It’s a clever approach to a complicated man.
Dalton Trumbo’s words — thunderous, eloquent, ribald and sometimes even tender — provide the spine and substance of the documentary “Trumbo,” about the blacklisted screenwriter.
Based on the play by Trumbo’s son, Christopher, director Peter Askin’s film features actors performing Trumbo’s letters, with archival footage and new interviews sprinkled in between. One at a time, they stand on a stark stage without the aid of sets or props, looking straight into the camera, often in extreme close-up. The lighting is crisp and provides a disarming intimacy.
Some of them — Nathan Lane, Brian Dennehy, Paul Giamatti — already had appeared in the stage production. All have a clear reverence for the writer, whose credits included “Spartacus,” “Exodus” and “Papillon,” and who often was forced to write under assumed names as one of the suspected communists known as the Hollywood 10. (He even won a best-story Academy Award for “The Brave One” as Robert Rich, and famously didn’t take the stage to accept the award at the 1957 ceremony.)
Perhaps because the screenwriter here is Christopher Trumbo himself, “Trumbo” teeters on deifying its subject; even negative aspects of his personality, such as his heavy drinking, mishandling of money and quick temper, are portrayed as amusing, passionate or idiosyncratic. There’s also an overall tone of self-righteousness to the piece, as if to suggest that falling short of worshipping Trumbo would be blasphemous.
But the man could turn a phrase, and when he had trouble getting work because he had been targeted by the House Un-American Activities Committee, he focused his formidable skills on letter writing. Trumbo also spent a year in prison for contempt of Congress, and signed off during this time as “Dalton Trumbo, Prisoner No. 7551.”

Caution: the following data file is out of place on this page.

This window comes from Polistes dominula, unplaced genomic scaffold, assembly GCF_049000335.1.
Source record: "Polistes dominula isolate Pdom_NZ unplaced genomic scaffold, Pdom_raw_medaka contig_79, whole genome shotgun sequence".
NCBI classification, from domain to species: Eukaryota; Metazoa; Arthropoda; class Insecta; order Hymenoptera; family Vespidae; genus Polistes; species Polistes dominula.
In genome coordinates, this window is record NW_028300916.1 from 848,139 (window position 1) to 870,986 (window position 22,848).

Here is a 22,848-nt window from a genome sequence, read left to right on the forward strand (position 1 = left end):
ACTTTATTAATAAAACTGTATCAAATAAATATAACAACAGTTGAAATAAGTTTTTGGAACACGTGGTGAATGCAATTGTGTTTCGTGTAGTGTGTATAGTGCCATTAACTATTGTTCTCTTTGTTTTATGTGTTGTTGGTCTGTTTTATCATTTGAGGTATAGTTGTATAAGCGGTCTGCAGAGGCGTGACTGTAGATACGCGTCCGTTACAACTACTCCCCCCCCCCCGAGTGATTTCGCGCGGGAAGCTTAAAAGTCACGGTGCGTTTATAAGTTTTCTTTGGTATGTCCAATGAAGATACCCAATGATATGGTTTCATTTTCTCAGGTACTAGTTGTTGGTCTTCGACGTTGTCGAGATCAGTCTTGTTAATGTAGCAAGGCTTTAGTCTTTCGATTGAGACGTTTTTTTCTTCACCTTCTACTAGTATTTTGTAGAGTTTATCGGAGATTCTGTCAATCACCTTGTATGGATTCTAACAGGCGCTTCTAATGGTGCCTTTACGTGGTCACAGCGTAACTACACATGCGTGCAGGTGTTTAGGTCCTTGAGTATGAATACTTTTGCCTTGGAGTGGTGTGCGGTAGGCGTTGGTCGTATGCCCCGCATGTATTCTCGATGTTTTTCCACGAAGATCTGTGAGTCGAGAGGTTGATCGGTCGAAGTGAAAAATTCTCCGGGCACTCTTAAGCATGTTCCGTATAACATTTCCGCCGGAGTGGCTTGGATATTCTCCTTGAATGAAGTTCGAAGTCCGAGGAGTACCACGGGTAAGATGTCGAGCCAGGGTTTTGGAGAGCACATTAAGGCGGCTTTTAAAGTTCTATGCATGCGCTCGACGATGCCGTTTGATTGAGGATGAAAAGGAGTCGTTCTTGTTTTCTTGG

That’s how he ended an atypically sweet letter to his beloved wife, Cleo, on the occasion of their 13th wedding anniversary (besides Christopher, the couple also had two daughters; Trumbo died in 1976). As read by hunky, blue-eyed Josh Lucas, this missive reveals glimmers of Trumbo’s vulnerable, sensitive side.
Trumbo could also turn his talents — and talons — on the faceless, soulless phone company, for example (Giamatti bubbles to a boil with this wonderfully sarcastic letter that contains snarky holiday greetings and is signed, “Irritably yours”). But he also lashed out at a school principal, blaming her for the ostracism his daughter, Mitzi, suffered because of his professional troubles.
Besides Giamatti, Michael Douglas and Donald Sutherland supply some of the movie’s most powerful moments. They truly seem to get the cadence of the words, with an appropriate gleam in the eye.
It also seems fitting to include David Strathairn among the ensemble — Edward R. Murrow himself in “Good Night, and Good Luck” — and to have him read from Trumbo’s speech upon receiving the Writers Guild’s Laurel Award: “The blacklist was a time of evil. ... No one on either side who survived it came through untouched by evil.”
If nothing else, “Trumbo” serves as a homage to a lost art form. In these harried times, when the dangerous practice of text messaging while driving has become the standard form of communication, a well-crafted letter feels like a rare gift. Trumbo himself would be an oddity in today’s Hollywood, as well — someone who consistently stood up for what he believed in, regardless of consequence. These days, they’d call him difficult.